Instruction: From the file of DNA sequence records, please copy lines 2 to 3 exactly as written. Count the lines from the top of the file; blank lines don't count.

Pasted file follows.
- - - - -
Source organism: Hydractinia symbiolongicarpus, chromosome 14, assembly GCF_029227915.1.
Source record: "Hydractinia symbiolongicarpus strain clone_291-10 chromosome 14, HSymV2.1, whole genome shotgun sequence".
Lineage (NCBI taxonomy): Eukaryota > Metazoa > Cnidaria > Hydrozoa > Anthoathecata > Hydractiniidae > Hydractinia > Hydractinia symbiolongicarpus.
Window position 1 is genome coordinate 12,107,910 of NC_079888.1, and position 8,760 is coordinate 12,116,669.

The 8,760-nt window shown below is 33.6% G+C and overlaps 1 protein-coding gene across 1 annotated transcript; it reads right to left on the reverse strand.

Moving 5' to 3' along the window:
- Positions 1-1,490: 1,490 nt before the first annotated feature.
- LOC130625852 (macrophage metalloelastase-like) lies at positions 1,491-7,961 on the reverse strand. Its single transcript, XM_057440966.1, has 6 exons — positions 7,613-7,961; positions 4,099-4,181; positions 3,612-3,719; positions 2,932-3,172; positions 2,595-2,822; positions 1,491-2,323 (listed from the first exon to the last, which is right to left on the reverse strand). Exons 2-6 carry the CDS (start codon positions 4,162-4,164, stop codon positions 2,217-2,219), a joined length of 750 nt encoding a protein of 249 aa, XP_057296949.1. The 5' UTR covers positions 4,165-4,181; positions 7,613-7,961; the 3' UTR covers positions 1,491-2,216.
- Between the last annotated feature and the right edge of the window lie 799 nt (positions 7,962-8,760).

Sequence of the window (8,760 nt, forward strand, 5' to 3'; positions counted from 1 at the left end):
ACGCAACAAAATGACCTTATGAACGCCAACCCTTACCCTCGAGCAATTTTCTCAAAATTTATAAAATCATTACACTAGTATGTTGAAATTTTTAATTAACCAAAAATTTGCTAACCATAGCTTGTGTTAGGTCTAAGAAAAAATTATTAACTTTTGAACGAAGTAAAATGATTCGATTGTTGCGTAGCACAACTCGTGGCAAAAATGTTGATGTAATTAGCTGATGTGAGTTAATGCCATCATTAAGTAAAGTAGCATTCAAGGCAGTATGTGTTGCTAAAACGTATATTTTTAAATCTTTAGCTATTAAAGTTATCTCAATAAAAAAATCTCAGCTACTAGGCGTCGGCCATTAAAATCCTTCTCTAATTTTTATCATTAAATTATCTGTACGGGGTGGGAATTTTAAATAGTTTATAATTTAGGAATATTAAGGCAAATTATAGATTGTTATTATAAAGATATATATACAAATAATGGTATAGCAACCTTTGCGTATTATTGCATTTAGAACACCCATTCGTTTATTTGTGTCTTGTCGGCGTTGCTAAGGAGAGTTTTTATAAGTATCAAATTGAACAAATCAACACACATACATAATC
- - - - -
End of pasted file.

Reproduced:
Source record: "Hydractinia symbiolongicarpus strain clone_291-10 chromosome 14, HSymV2.1, whole genome shotgun sequence".
Lineage (NCBI taxonomy): Eukaryota > Metazoa > Cnidaria > Hydrozoa > Anthoathecata > Hydractiniidae > Hydractinia > Hydractinia symbiolongicarpus.